Receptive language, which is how we interpret language and understand others, can often be a challenge for kids who have been diagnosed with Autism Spectrum Disorder (ASD). Children that struggle with receptive language can appear as if they aren't listening or responding to the simplest of instructions, which can be frustrating for parents.
Parents often describe their kids as being content to play on their own, with behavioral issues emerging when asked to complete tasks or participate in activities that are more structured. As a child gets older, these demands only seem to increase and compound that frustration.
So what can a parent do to improve receptive language in their child?
First and foremost, it’s important to follow your instincts. If your child appears to not respond to their name, becomes easily frustrated when their solitary play is interrupted, and requires extra help to follow directions, then they may have receptive language concerns related to autism.
Often, there are techniques a family can incorporate that will increase language from an early age. The following tips are some simple ways to expand their receptive language in those crucial early developmental years.
1. Don’t Ignore It
You may be thinking: “But my child is really happy playing on their own all day and can find their favorite videos online.”
While they may be content watching videos all day or doing solitary play, what happens when they get to school and are placed in a structured environment that includes verbal instruction? Working on emerging language skills during those crucial years of 0 to 3 helps prepare a child for the rest of their lives.
2. Keep it Simple
Everything is new to a child. They learn language by imitating your actions and following your models.
Many parents think that by modeling more complex “adult” language, their child is more likely to begin using that language themselves. However, complex language may be too challenging for a child to interpret. In other words, keep it simple. Phases like, “Throw the ball” or “Time for bath” are clear and direct, especially when combined with a gesture, and help to reinforce your message.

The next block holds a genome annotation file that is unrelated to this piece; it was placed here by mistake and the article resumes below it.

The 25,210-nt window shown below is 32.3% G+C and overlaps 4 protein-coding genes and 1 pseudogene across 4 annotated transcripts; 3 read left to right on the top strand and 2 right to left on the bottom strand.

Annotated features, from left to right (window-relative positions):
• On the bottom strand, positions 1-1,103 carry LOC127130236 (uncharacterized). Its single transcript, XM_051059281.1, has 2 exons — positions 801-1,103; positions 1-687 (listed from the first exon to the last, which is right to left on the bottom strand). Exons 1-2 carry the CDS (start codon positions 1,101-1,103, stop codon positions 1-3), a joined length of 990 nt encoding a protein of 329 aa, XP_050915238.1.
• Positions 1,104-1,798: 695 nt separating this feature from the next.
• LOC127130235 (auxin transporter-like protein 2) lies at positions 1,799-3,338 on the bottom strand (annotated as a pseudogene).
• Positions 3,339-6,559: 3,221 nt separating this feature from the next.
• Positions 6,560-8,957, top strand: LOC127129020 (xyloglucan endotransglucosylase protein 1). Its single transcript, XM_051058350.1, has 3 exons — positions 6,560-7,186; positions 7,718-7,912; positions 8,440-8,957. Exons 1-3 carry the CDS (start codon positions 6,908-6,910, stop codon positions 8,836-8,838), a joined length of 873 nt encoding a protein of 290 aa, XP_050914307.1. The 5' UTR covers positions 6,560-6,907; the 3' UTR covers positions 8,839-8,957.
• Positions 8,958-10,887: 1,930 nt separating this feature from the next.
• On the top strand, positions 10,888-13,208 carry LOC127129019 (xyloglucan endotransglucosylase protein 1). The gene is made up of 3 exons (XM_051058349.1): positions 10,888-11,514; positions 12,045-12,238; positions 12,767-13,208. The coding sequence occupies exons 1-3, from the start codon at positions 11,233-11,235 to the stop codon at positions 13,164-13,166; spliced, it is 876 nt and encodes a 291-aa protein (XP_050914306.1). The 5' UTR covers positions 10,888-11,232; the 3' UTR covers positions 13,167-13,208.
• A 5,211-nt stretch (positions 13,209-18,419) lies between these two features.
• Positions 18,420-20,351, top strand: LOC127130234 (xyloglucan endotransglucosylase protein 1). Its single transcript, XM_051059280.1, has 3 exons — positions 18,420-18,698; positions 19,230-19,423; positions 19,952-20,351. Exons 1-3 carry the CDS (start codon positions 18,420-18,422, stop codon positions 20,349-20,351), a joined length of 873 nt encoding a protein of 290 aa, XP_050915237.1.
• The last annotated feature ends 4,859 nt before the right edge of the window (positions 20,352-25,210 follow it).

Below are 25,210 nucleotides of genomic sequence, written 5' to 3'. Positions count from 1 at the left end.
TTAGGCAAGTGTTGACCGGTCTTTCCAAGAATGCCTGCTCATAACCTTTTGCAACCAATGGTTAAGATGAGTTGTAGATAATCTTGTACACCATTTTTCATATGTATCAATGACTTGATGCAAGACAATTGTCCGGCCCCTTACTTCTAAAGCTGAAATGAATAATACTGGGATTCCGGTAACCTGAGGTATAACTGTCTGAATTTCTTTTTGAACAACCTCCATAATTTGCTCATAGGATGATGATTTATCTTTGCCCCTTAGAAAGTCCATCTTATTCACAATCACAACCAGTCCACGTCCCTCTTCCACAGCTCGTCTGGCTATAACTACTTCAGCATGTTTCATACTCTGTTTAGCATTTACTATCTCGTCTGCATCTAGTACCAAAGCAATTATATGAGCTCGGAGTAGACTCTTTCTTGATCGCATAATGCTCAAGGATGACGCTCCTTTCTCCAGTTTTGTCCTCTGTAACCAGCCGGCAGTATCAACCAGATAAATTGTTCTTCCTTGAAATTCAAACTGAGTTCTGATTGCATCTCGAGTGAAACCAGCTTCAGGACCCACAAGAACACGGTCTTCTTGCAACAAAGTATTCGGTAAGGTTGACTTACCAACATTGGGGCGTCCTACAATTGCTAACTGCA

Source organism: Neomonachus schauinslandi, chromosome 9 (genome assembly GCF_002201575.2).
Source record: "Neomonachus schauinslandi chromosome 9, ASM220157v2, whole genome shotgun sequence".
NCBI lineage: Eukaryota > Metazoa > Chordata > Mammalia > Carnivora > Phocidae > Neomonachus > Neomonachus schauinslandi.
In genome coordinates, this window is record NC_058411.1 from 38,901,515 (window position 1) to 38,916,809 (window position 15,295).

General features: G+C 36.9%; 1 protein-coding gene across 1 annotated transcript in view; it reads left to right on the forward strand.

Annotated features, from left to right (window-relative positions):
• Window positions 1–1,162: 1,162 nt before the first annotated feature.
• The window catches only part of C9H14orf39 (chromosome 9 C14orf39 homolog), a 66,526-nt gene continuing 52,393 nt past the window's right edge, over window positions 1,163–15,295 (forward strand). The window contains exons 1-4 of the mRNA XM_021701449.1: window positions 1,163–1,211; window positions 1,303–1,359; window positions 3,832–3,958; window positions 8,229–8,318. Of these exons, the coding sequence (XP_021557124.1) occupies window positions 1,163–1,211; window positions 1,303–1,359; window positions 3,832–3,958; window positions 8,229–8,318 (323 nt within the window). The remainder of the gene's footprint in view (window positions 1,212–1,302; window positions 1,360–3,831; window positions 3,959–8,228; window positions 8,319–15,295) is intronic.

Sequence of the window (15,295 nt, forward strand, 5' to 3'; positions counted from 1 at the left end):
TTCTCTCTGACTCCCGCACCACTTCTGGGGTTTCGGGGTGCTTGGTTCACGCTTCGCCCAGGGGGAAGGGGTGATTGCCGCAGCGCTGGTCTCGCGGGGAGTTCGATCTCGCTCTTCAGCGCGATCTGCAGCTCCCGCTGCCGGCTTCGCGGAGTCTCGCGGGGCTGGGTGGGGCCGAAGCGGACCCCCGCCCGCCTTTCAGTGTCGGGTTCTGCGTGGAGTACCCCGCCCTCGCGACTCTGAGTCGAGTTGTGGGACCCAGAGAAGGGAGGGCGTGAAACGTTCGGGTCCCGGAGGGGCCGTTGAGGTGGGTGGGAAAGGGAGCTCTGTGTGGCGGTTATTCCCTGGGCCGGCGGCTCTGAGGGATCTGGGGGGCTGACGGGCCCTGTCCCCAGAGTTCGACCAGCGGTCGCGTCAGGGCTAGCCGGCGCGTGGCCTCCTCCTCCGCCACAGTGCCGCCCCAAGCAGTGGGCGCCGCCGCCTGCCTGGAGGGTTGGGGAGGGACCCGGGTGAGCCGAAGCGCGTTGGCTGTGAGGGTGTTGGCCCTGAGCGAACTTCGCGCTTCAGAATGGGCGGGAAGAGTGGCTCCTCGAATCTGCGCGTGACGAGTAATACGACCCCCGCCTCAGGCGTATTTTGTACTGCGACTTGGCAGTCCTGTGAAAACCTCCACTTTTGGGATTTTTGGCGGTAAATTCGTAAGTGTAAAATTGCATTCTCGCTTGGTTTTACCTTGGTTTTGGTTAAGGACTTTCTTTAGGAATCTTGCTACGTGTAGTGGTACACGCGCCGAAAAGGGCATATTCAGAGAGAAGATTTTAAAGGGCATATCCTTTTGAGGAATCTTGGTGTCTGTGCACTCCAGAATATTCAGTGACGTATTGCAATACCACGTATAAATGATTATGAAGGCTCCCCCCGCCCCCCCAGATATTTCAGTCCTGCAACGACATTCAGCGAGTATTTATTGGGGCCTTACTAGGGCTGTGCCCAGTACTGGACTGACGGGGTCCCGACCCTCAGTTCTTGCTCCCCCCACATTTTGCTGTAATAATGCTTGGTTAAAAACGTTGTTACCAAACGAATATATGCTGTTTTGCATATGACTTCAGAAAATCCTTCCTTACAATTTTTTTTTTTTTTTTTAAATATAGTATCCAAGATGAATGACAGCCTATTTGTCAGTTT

3. Visual Cues
A child with autism might appear to not be listening and often has difficulty maintaining eye contact. However, visual cues can be a great way to reinforce receptive language. If your child is not motivated by listening to your words, try combining words with the actual object you’re referencing - it can make a world of difference. For instance, giving a child a choice of two objects, and naming them as you bring them close to your mouth, reinforces the names of these objects so your child can better communicate their needs and wants. Try saying: “Would you like the crayon or the marker?” and then stating “You wanted the marker!” after they’ve made a selection.
4. Books, books, books!
Not only is reading a great activity to share with your child, but books go a long way in improving receptive language. For an emerging language user, books with identifiable pictures that can be easily labeled are useful. Books with tactile features can also engage a young child with autism.
Trying picking objects on each page to label and turn it into a game of “I Spy.” For example, you could say, “Do you see the cow that says moo?” or “Can you show me the cookie?” Incorporating this activity into your daily routines can also encourage early literacy skills as you work to increase receptive language.
Another helpful tip for expanding your child’s attention is to combine activities like reading with some sort of sensory stimulation. For example, this can include giving your child a bin of pasta or beans to put their hands or feet in while reading a book.